Success Means Building Power

The story of power is woven into every push for something better. It’s a chronic struggle between those seeking change and those who guard the status quo.

And when the sought-after change requires one party to give up some power and money to move toward justice, the equation is very lopsided.

Racial, health, economic and social justice require a rebalancing of power and resources. And the power and resources are most often held by corporations and institutions that benefit from the status quo, and government. Systemic racism, discrimination, and poverty also obstruct health justice. 

When powerful interests like Hartford HealthCare, the state’s largest health care system, want to do something that negatively impacts a poor, rural community in northeast Connecticut – the only way to fight back is to organize and build community voice and power.

The fight for essential health services at a community hospital

Windham Hospital was acquired by the larger, better-resourced Hartford HealthCare system. In the past decade, Hartford HealthCare has eroded its investment in the local community and funneled business to other hospitals in its system.

In 2015, Windham Hospital closed its intensive care unit. Long story short, the slippery slope created by that decision led to the closure of labor and delivery services in 2020. Essential health services are being siphoned away from the community.

Windham and Windham County are in a medically underserved part of the state and the people living there suffer from health disparities that are made worse by disinvestment.

The power equation is working for Hartford HealthCare’s bottom line and against Windham area families, particularly Black and Brown women of childbearing age. Access to quality care is hampered by fewer choices, limited incomes, and transportation challenges. Women in labor must travel 30-45 minutes on rural two-lane roads to get to a hospital – sometimes delivering in an ambulance.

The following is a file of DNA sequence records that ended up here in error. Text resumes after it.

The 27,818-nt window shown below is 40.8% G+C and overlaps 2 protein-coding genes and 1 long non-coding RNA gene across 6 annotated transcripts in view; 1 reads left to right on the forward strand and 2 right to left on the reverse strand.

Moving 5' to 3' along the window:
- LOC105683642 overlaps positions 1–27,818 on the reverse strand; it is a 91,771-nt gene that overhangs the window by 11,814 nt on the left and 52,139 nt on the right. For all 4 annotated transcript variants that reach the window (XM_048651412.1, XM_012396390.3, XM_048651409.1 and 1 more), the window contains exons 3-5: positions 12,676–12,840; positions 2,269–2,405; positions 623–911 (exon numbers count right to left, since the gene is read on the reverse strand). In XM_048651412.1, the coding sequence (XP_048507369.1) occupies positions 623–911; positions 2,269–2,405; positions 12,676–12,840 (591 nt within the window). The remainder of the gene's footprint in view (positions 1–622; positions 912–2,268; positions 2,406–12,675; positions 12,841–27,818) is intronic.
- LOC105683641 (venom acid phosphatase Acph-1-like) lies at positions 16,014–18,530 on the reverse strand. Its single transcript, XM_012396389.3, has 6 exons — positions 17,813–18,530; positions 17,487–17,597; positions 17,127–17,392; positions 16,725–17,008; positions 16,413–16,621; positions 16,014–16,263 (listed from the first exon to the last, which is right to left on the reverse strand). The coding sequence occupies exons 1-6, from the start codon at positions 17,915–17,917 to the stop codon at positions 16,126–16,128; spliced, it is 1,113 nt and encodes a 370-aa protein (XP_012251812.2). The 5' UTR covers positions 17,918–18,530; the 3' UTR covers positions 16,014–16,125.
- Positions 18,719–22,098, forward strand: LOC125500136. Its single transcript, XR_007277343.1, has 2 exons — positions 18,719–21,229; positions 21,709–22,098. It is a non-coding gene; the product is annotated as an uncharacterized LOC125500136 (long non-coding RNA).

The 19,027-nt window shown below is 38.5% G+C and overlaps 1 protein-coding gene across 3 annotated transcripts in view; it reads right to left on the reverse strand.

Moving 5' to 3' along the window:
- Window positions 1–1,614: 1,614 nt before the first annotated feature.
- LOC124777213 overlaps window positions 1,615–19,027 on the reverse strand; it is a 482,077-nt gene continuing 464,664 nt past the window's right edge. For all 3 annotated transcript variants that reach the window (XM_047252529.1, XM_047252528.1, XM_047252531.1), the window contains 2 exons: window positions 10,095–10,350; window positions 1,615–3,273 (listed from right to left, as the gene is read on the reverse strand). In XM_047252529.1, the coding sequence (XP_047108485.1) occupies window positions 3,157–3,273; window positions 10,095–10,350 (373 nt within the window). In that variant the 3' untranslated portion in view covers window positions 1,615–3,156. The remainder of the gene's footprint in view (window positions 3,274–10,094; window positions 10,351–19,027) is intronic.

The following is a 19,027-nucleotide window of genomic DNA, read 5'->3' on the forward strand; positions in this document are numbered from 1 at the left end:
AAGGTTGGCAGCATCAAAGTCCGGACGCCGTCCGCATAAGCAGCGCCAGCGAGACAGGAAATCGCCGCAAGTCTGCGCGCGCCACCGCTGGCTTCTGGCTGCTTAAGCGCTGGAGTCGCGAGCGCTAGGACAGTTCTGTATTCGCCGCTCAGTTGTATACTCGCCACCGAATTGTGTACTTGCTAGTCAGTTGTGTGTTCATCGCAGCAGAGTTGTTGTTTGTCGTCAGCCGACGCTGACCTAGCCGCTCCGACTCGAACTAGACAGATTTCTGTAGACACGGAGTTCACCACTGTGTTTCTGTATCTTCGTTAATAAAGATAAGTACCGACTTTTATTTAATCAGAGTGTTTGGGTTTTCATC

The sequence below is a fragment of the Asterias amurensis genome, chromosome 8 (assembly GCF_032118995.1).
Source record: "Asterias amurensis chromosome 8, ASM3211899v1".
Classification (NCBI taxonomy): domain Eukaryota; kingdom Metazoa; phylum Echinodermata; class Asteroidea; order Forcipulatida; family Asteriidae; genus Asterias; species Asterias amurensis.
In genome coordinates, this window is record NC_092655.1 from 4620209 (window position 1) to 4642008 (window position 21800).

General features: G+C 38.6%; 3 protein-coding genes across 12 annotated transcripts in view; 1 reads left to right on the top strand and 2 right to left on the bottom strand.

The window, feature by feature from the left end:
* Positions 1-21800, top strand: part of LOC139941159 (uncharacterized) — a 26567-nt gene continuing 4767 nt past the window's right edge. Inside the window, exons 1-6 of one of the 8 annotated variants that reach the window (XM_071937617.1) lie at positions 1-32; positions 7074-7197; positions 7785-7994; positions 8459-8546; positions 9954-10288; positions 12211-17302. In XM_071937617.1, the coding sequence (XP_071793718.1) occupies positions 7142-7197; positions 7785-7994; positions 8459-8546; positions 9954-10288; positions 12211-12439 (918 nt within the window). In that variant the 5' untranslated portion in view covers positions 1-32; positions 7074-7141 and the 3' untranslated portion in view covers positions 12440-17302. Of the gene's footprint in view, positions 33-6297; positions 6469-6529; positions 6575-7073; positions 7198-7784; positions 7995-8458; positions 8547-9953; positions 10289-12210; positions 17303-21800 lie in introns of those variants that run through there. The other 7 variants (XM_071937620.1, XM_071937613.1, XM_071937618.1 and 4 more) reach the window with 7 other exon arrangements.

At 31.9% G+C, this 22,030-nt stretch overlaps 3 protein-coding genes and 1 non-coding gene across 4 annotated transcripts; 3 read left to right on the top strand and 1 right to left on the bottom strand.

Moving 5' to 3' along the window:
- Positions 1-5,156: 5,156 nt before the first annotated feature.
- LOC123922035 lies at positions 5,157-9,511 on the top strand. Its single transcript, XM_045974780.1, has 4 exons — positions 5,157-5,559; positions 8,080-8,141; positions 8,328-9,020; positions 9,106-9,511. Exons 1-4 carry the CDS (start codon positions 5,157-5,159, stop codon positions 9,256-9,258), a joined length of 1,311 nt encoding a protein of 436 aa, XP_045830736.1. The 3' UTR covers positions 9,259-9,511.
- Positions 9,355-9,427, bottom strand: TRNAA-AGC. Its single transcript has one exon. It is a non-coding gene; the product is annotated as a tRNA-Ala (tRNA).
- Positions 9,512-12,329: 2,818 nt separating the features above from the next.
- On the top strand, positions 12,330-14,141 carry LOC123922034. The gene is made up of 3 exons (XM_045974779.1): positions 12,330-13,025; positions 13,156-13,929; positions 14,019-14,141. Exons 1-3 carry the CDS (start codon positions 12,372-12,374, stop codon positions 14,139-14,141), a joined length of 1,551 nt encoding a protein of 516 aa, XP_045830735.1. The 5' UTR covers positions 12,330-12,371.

Getting organized to take back power 

Windham area residents said, “enough is enough” and started to organize. In 2020, a local coalition formed out of community anger and frustration. The call was to restore an essential community health service – delivering babies.

Windham United to Save Our Healthcare – a coalition of community members, health care advocacy groups, the AFT labor union representing nurses and staff at Windham Hospital, women’s reproductive health care groups, immigrant advocates and the local NAACP chapter got together to fight back.

The group organized:

  • Hundreds of community petition signatures
  • Vigils outside the hospital
  • Presence at community events (street fests, parades, etc.)
  • A Facebook platform to communicate and educate
  • Extensive local, state, and national media coverage
  • Video stories of impacted people
  • Passage of 3 local town government resolutions opposing the closure of labor & delivery
  • Support from local legislators and Attorney General William Tong
  • Online education forums

Power begins to shift

Windham United to Save Our Healthcare shifted the power dynamic – putting Hartford HealthCare on the defensive and exposing the troubling decisions made to syphon health care resources from a community in need. The noise and increased public exposure organized by the coalition spurred decision-makers and policymakers to take a closer look at what was really going on.

In July, the state regulatory entity, Office of Health Strategy, determined that Windham Hospital did not meet five of the eight criteria to close labor and delivery services. (The hospital may challenge the decision.)

The legislature voted to create a task force to review the state’s regulatory oversight of hospital decisions to expand or terminate services and facilities, with recommendations for action due in January 2023.

Media coverage of Windham’s struggle and other communities across the state faced with health care cuts from hospitals has blown open the public profile of this issue. 

Justice needs sustained power

The restoration of labor and delivery services at Windham Hospital will require sustained organizing and advocacy. The muscle for community power has grown, but it needs to be constantly exercised.

We should all take a page from the Windham fight: Investing in organizing for power is key if we want to see justice in our lives.